A long-standing controversy in neuroscience centers on a simple question: how do neurons in the brain share information? Sure, it’s well-known that neurons are wired together by synapses, and that when one of them fires, it sends an electrical signal to other neurons connected to it. But that simple model leaves a lot of unanswered questions—for example, where exactly in neurons’ firing is information stored? Resolving these questions could help us understand the physical nature of a thought.
Two theories attempt to explain how neurons encode information, the rate code model and the temporal code model. In the rate code model, the rate at which neurons fire is the key feature: Count the number of spikes in a certain time interval, and that number gives you the information. In the temporal code model, the relative timing between firings matters more—information is stored in the specific pattern of intervals between spikes, vaguely like Morse code. But the temporal code model faces a difficult question: if a gap is “longer” or “shorter,” it has to be longer or shorter relative to something. For the temporal code model to work, the brain needs to have a kind of metronome, a steady beat to allow the gaps between firings to hold meaning.
Every computer has an internal clock to synchronize its activities across different chips. If the temporal code model is right, the brain should have something similar. Some neuroscientists posit that the clock is in the gamma rhythm, a semi-regular oscillation of brain waves. But it doesn’t stay consistent. It can speed up or slow down depending on what a person experiences, such as a bright light. Such a fickle clock didn’t seem like the full story for how neurons synchronize their signals, leading to ardent disagreements in the field about whether the gamma rhythm meant anything at all.
That’s why Christopher Moore and Hyeyoung Shin, researchers at Brown University who study gamma rhythms, were surprised when they found a type of neuron that not only fired at a relatively steady rate, but maintained that rate regardless of stimulus.
“That right away suggests there’s something interesting going on here that we just haven’t seen before,” Moore says. “Something big is lurking in there.” Moore and Shin’s results were published in July in the journal Neuron.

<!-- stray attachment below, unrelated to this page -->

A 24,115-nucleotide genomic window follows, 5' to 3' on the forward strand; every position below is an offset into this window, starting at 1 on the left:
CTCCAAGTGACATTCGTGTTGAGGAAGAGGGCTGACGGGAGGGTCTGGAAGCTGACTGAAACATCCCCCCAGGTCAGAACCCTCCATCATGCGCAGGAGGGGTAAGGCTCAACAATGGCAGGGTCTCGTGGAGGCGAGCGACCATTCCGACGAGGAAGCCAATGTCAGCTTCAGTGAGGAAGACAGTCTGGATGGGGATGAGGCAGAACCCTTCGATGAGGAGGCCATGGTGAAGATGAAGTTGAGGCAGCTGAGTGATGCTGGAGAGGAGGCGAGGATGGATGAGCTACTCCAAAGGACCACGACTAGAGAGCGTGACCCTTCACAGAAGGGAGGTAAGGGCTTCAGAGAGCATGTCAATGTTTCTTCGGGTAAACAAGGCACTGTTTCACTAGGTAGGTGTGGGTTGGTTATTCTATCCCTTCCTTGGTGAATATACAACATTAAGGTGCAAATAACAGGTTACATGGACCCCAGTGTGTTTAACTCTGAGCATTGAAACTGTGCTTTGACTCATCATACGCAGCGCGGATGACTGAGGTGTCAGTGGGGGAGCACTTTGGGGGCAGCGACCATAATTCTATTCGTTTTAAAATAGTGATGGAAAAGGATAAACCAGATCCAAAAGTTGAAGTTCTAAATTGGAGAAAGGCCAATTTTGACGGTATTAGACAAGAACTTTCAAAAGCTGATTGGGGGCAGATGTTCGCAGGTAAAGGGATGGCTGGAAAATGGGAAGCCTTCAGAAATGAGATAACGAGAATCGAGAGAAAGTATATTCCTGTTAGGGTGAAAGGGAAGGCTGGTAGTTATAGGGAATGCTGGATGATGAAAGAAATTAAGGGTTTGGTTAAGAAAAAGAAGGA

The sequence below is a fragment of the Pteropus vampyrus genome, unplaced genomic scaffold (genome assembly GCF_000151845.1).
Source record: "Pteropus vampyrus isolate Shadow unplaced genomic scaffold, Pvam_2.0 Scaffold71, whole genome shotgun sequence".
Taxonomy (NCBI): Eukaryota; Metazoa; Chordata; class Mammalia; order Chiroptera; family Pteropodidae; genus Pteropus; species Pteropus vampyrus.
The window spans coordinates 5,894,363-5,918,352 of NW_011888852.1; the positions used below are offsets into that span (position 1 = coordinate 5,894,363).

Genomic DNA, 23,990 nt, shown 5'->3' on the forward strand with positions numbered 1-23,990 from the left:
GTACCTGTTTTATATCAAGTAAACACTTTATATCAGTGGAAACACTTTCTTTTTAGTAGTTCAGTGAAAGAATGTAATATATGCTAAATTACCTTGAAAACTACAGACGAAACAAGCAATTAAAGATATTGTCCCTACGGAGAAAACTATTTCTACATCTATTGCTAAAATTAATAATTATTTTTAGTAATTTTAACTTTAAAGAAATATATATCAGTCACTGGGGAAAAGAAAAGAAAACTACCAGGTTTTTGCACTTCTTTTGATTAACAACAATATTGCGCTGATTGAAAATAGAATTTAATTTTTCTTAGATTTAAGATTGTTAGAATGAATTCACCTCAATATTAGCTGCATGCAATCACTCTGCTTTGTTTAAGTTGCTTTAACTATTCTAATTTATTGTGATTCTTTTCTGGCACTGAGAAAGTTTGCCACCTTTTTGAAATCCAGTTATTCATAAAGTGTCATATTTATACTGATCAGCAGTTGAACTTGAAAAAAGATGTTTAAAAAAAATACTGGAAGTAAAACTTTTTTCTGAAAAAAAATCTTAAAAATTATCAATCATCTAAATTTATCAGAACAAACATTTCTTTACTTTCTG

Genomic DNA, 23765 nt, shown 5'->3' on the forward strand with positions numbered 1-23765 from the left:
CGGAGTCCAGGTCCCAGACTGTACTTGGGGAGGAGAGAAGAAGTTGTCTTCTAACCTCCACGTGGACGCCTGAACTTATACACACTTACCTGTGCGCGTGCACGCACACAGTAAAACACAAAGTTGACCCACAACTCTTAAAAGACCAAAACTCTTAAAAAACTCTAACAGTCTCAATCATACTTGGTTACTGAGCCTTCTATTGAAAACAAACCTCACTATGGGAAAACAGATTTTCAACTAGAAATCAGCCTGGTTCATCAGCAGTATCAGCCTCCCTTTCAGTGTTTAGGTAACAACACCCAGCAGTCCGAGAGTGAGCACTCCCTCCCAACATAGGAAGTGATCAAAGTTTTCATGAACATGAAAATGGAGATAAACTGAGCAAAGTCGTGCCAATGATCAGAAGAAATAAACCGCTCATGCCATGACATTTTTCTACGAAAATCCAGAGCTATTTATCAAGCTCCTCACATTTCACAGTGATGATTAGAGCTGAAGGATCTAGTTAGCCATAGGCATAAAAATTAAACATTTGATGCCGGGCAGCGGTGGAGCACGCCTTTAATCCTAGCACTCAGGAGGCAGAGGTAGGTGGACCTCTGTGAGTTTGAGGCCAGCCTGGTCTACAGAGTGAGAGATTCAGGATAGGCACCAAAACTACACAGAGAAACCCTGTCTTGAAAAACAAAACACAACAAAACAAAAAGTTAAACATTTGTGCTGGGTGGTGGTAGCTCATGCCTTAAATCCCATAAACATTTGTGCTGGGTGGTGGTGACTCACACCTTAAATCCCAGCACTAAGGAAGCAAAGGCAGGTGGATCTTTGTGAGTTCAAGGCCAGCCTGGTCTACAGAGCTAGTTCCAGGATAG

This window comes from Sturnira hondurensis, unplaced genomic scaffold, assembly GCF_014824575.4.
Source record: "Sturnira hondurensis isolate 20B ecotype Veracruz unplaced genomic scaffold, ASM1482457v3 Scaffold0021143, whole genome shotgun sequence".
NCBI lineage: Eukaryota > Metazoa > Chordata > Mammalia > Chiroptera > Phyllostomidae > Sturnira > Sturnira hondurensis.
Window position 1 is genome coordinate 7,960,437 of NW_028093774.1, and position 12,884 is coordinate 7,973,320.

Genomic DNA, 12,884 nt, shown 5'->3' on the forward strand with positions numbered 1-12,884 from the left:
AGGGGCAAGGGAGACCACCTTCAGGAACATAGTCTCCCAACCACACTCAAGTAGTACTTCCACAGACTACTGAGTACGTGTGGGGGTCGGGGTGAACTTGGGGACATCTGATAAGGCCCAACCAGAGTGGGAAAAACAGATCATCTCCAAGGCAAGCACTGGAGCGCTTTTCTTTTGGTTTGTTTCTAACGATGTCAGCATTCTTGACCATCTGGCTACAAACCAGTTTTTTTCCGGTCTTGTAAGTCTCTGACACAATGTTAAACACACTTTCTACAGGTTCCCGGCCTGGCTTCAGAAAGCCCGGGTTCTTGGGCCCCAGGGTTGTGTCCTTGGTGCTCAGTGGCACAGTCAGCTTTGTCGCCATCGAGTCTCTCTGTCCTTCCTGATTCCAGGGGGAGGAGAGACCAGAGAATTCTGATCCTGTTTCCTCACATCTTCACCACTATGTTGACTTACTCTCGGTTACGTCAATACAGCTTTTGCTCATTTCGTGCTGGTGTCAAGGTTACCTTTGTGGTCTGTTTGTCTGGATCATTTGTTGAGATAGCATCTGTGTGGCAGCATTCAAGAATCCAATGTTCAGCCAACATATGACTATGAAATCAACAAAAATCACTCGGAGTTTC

Moore’s group had previously shown that artificially driving natural gamma rhythms in mice helped the rodents detect weaker touches of their whiskers; their ability to detect these faint touches is interpreted as a proxy for how attentive they are. In this recent study, Shin was again ever-so-faintly touching mice on the whiskers, but this time she was taking a closer look at the role of inhibitory neurons in the process. Inhibitory neurons regulate the activity of the neurons around them, making sure the brain doesn’t have any runaway bursts of electricity. They also contribute to the gamma rhythms in the brain.
She found three types of inhibitory neurons: one type whose firing spiked at a whisker touch, one type that seemed to fire randomly, and one type that spiked with a surprising regularity at a gamma rhythm frequency.
For Vikaas Sohal, a neuroscientist at the University of California, San Francisco, who was not involved in the work, the discovery of these cells might help the field move away from conflicts about gamma rhythms.
“I think it’s really exciting,” Sohal says. Neuroscientists have considered the purpose of gamma rhythms in a very general way, he says, but the discovery of these neurons suggests they may have more specific functions. “It really expands the way we think about gamma oscillations, and that’s important because gamma oscillations have been a very controversial topic.”